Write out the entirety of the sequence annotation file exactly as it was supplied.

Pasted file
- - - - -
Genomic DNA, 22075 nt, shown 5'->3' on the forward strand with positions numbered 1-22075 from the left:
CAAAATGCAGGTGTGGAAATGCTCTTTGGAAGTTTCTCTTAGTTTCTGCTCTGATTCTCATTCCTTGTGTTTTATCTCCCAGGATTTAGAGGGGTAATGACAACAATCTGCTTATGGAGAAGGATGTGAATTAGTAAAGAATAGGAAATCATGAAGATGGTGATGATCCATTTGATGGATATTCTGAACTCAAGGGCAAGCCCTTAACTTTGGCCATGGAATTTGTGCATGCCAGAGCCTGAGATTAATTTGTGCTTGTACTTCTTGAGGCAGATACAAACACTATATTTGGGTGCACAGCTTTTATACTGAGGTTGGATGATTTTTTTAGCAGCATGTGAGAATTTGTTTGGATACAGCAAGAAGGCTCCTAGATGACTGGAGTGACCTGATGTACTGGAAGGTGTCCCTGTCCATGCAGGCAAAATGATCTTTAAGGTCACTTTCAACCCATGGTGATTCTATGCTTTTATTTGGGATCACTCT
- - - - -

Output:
Genomic DNA, 22075 nt, shown 5'->3' on the forward strand with positions numbered 1-22075 from the left:
CAAAATGCAGGTGTGGAAATGCTCTTTGGAAGTTTCTCTTAGTTTCTGCTCTGATTCTCATTCCTTGTGTTTTATCTCCCAGGATTTAGAGGGGTAATGACAACAATCTGCTTATGGAGAAGGATGTGAATTAGTAAAGAATAGGAAATCATGAAGATGGTGATGATCCATTTGATGGATATTCTGAACTCAAGGGCAAGCCCTTAACTTTGGCCATGGAATTTGTGCATGCCAGAGCCTGAGATTAATTTGTGCTTGTACTTCTTGAGGCAGATACAAACACTATATTTGGGTGCACAGCTTTTATACTGAGGTTGGATGATTTTTTTAGCAGCATGTGAGAATTTGTTTGGATACAGCAAGAAGGCTCCTAGATGACTGGAGTGACCTGATGTACTGGAAGGTGTCCCTGTCCATGCAGGCAAAATGATCTTTAAGGTCACTTTCAACCCATGGTGATTCTATGCTTTTATTTGGGATCACTCT